Young forests abosorb far more CO2 than old trees

Latest research in science journal Nature shows regrowing tropical forests soak up almost 30 percent of heat-trapping carbon dioxide

Photo by: AFP
Photo by: AFP

The research, published in the journal Nature, challenges long-standing assumptions that virgin tropical forests untouched by logging or industry do a better job of soaking up carbon dioxide.

Tropical forests regrowing on land cleared for agriculture or livestock not only grow quickly, but absorb far more CO2 from the atmosphere than older trees, according to a new study.

The research, published in the scientific journal Nature, challenges long-standing assumptions that virgin tropical forests untouched by logging or industry do a better job of soaking up carbon dioxide and, in so doing, slow the pace of global warming.

It is also good news because it means regenerating tropical forests could play a even greater role in fighting climate change than previously suspected.

"Carbon uptake is surprisingly fast in these young forests that regrow on abandoned pastures or abandoned agricultural fields," said Lourens Poorter, lead author of the study and a professor at Wageningen University in the Netherlands.

After only two decades, recovering tropical forests in Latin America built up, on average, more than 120 tonnes of biomass per hectare (2.5 acres) and were able to remove three tonnes of carbon per hectare per year from the atmosphere.

"That is 11 times the uptake rate of old-growth forests," Poorter said in a statement.

Forests are a major bulkhead against climate change because plants, mostly in the tropics, soak up nearly 30 percent of the heat-trapping carbon dioxide humans pour into the air.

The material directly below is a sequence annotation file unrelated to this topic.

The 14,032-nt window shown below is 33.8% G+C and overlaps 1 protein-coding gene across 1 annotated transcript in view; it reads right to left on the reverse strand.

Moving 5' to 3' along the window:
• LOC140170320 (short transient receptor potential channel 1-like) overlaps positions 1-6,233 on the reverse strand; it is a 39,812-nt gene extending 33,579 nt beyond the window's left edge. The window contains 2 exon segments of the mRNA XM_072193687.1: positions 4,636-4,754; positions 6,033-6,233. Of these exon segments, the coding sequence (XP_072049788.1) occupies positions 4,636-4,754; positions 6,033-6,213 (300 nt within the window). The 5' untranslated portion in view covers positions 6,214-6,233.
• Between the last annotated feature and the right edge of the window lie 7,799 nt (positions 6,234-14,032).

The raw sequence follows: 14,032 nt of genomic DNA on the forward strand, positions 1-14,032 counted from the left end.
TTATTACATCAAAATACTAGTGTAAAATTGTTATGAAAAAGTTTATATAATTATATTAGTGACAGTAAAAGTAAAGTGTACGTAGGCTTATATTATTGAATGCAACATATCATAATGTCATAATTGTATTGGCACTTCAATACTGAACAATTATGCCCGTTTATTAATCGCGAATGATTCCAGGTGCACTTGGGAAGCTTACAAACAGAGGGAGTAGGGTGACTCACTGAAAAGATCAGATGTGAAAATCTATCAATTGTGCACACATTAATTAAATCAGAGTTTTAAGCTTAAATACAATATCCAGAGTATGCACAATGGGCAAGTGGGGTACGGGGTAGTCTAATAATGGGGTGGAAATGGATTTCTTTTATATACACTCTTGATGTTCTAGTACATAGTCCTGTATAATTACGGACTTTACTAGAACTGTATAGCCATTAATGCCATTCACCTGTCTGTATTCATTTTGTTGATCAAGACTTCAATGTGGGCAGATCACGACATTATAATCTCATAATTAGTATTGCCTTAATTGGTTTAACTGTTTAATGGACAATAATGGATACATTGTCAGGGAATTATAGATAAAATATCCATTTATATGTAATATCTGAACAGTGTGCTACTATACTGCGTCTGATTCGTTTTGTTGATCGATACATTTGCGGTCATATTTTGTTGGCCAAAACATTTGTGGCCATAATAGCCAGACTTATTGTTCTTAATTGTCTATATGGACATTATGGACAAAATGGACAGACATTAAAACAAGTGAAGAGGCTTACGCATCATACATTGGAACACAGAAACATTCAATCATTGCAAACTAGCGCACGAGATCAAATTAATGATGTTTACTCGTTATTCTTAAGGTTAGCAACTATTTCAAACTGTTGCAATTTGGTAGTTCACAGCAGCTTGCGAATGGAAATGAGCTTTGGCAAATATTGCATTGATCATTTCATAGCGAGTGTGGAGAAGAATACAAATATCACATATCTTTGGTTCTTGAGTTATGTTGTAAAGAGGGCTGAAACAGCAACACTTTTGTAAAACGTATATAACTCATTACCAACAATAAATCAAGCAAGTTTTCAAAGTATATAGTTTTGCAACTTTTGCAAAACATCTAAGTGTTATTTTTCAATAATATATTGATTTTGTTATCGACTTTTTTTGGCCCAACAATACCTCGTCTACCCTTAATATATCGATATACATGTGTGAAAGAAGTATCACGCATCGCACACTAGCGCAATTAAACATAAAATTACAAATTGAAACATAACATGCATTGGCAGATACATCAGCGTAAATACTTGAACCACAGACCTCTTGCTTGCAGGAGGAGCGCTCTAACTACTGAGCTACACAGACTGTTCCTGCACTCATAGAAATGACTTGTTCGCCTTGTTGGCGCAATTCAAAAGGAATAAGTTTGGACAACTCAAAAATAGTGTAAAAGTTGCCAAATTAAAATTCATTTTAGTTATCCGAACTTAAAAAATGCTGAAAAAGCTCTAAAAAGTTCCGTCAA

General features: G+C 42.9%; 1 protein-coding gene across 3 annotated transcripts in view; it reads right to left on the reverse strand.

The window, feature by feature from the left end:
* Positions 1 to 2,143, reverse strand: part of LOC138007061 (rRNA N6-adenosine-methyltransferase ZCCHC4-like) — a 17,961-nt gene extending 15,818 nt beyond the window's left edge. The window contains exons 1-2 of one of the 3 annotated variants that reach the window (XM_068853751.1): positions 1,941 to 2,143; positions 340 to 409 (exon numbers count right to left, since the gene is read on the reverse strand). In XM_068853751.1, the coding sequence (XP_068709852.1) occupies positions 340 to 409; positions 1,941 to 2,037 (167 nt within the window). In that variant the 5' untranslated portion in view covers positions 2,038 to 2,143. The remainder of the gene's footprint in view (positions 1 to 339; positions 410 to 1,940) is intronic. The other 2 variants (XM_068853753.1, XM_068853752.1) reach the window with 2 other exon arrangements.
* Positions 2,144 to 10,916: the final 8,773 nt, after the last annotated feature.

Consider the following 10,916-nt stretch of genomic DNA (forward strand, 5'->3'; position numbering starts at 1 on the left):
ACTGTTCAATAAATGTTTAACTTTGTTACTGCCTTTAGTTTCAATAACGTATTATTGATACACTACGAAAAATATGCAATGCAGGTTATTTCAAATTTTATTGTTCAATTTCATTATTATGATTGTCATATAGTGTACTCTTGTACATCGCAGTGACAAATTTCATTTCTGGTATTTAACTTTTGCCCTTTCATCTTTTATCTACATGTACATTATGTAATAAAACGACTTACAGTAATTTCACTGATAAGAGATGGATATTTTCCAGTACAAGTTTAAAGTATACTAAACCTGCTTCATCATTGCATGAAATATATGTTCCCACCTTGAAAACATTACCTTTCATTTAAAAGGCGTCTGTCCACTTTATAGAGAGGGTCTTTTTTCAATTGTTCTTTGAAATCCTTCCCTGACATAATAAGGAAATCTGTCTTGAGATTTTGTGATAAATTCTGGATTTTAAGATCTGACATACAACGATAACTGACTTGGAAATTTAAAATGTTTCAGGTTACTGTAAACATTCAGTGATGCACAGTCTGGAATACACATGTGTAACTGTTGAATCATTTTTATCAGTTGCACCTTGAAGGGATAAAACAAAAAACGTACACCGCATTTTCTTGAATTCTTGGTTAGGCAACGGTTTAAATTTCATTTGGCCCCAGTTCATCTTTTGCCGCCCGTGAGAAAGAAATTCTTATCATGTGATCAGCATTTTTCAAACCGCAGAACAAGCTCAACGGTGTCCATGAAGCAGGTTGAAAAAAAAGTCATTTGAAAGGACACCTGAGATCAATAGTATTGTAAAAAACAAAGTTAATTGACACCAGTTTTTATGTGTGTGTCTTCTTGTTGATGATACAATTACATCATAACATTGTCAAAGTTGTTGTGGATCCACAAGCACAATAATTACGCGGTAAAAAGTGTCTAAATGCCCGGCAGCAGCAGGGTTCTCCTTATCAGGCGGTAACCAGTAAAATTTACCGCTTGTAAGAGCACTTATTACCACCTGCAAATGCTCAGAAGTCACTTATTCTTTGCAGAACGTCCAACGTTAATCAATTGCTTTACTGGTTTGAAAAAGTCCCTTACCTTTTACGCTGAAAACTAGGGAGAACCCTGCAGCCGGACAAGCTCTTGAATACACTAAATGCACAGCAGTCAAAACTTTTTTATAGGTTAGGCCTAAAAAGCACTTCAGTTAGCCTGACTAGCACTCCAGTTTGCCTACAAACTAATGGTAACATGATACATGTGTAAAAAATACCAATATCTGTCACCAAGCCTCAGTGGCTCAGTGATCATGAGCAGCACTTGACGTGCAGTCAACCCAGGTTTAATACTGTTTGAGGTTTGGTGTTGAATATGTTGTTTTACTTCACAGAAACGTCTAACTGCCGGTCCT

Oceans are another so-called "sink" for CO2, with the rest remaining in the atmosphere.

Deforestation is a double threat: Trees release stored-up CO2 when cut down, and reducing the surface area covered by forests means fewer plants are left to absorb it in the first place.

The planet's largest rainforest, the Amazon, has shrunk by nearly a fifth in the last 50 years, while the Indonesian island of Sumatra has lost about 85 percent of its tree cover.

For the study, a large team of scientists led by Poorter analysed the recovery of 1,500 forest plots and 45 sites across Latin America.

Trees grew most quickly in areas with high rainfall and water availability throughout the year. Soil fertility and the amount of forest cover in the surrounding landscape were less important.

"We also used these data to produce a potential biomass recovery map for Latin America," noted co-author Danae Rozendaal, also of Wageningen University.

"Regional and national policymakers can use this information to identify areas that should be conserved."

Over half of the world's tropical forests are not old-growth, but naturally regenerate after trees are cleared to make way for crops or cattle.

The three largest tropical forest zones are in the Amazon basin, Indonesia, and central Africa.